- "Back to the Drawing Board" - Nick and Todd, both talented artists, compete for a coveted spot and reward in a contest. Neither win, but both learn the meaning of good sportsmanship and fair competition.
- "Do the Bright Thing" - Nick and the others learn another life lesson on making wise decisions, especially when Nick was planning on buying a new drawing table before settling on a sketch pad.
- "Take Me Out of the Ball Game" - Sarah tells Nick to learn to trust God rather than men as underdog Eastfield Braves battle the Dodgers.
- "Twas the Fight Before Christmas" - Derrick begins to change his unruly ways after seeing the Nativity story performed and wants to become a Christian, and Nick discovers that Derrick's father, his friend Ray and his unknown friend abuse him and they're alcoholics, resulting in Derrick's bullying and aggression. He and Derrick become somewhat friends in the end after he saved Nick's life by beating up Ray who was about to destroy his mom's gift and beat him up.
The New Adventures of McGee and Me
In these episodes, Nick has matured from 11 to about 13 or 14.
- "In the Nick of Time"  - Nick, Phillip and Renee join their fathers on a mountain climbing trip to California. While Phillip's prankster father (played by Jerry Houser) puts Phillip and the rest of the group on edge, and Renee's father hopes to catch up on lost time since moving to California some years earlier following his divorce from Renee's mother, in a way much to Renee's dismay, Nick deals with a staggering fear of heights. This fear is pushed to the ultimate limit when Nick must rescue his father after falling off a cliff. In the process, Nick learns about courage and believing in yourself.
- "The Blunder Years" - The new and improved Derrick makes Nick learn a lesson in peer pressure and knowing who your true friends are when he becomes friends with the "popular crowd".
- "Beauty in the Least" - Nick and his family learn to "love your neighbor as yourself". Much to everyone's dismay, Nick's Romanian penpal and his father pay a surprise visit to the Martins, just in time for Thanksgiving. Even though the two visitors seem like an inconvenience, they eventually teach the family a lesson in love, hospitality, and the true meaning of Thanksgiving.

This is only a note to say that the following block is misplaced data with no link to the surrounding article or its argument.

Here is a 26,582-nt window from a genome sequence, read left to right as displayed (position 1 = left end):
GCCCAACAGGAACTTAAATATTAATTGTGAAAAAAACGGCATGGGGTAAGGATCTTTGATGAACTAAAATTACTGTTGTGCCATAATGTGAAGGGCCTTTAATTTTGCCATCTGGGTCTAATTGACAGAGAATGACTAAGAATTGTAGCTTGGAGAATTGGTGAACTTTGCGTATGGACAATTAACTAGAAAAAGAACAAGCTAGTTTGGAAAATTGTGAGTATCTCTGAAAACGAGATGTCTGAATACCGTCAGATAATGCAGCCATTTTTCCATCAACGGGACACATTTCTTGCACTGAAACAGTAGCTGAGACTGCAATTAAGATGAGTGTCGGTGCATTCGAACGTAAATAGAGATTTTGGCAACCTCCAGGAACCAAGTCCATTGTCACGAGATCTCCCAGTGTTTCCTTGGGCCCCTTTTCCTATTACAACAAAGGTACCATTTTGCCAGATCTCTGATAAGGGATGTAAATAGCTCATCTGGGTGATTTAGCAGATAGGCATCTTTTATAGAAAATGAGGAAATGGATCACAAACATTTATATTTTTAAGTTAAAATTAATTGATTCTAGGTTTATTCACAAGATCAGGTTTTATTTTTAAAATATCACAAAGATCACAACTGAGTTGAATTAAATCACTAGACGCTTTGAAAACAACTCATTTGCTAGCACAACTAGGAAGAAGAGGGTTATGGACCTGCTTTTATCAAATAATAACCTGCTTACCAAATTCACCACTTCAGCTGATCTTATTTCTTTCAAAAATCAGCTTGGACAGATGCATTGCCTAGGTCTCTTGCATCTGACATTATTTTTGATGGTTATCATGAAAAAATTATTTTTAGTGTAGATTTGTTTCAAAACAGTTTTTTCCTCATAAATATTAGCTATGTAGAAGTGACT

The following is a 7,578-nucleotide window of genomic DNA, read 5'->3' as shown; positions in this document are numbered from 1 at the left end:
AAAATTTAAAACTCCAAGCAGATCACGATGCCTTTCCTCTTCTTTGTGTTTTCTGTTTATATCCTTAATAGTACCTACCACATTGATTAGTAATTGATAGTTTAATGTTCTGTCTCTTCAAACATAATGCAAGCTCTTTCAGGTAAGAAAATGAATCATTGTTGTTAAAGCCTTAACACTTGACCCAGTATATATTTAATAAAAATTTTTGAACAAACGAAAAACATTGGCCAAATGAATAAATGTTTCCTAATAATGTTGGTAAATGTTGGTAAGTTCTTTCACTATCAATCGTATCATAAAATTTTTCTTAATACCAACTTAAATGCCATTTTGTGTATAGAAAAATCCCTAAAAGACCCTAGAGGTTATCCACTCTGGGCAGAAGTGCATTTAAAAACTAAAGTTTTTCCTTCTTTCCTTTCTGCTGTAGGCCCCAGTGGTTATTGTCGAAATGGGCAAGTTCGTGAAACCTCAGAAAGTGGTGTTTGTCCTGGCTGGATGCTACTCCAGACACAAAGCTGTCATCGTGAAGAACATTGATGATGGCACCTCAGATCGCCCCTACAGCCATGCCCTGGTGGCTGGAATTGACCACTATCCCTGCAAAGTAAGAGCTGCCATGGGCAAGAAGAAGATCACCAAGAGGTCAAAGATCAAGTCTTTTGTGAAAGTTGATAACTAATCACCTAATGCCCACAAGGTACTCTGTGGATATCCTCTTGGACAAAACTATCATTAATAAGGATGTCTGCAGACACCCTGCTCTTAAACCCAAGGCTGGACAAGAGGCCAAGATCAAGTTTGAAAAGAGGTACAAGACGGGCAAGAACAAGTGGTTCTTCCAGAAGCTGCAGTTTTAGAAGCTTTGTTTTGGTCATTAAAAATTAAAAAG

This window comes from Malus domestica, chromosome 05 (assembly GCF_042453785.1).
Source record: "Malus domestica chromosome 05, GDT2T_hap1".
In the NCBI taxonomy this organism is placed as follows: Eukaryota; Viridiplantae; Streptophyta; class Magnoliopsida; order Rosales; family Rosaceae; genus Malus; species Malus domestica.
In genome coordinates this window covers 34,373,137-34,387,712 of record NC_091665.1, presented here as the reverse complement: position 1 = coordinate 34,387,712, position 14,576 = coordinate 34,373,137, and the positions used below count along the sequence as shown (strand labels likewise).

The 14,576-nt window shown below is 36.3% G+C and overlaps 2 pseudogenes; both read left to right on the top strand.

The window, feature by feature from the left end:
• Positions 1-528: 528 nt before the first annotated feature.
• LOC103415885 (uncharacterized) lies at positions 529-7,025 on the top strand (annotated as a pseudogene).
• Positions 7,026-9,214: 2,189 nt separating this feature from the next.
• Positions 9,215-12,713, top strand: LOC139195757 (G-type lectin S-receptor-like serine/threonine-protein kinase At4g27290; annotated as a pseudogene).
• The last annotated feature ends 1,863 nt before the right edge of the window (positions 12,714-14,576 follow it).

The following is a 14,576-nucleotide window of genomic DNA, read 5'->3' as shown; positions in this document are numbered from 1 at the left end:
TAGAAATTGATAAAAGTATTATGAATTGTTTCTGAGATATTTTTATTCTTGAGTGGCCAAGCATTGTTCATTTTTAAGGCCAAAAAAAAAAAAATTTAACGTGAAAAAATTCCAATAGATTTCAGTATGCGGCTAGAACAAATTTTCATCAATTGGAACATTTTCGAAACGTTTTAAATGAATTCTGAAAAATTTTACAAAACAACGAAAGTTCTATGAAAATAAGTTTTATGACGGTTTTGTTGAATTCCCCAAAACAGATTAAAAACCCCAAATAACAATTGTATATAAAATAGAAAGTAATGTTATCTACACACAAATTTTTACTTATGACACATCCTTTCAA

Mary Stevens of the Chicago Tribune described the children's series as "exceptional", and that "the production quality is top-notch". Stevens goes on to say that the series "offers an entertaining mixture of live action, animation and well-written stories with positive moral messages", and despite being based on Bible principles "the series isn't excessively preachy or pushy". Entertainment Weekly gave the episode "A Star in the Breaking" an A rating, stating "No matter what your religious orientation, you and your child will likely find the message compelling".
Awards and nominations
In 1990, producer George Taweel received the Michael Landon Award for the series. In 1993, Joe Dammann, Sarah Dammann, Chelsea Hertford, Whit Hertford, and Shaylisa Hurte received nominations for "Outstanding Youth Mini-Video Series".
- "McGee and Me Cast Profiles". Tyndale House Publishers. Retrieved 2008-06-05.
- Bianco, Robert (January 27, 1992). "Couple Isn't Thankful for 'TGIF' Break". Pittsburgh Post-Gazette. pp. C6.
- Hale, Mike. "McGee and Me! The Big Lie". The New York Times. Retrieved 2009-04-12.
- "Fifteenth Annual Youth in Film Awards". Young Artist Awards. Archived from the original on 2011-03-04. Retrieved 2009-04-12.
- Cf. The Adventures of McGee and Me at CEGAnMo.com
- Stevens, Mary (February 23, 1990). "Tapes Don't Preach but Send a Message". Chicago Tribune. p. 71.
- "The latest in kids' products". Entertainment Weekly. April 27, 1990. Retrieved 2009-04-08.
- "Twelfth Annual Youth in Film Awards". Young Artist Awards. Archived from the original on 2015-07-16.
- "Fourteenth Annual Youth in Film Awards". Young Artist Awards. Archived from the original on 2011-03-04. Retrieved 2009-04-12.
|Wikiquote has quotations related to: McGee and Me!|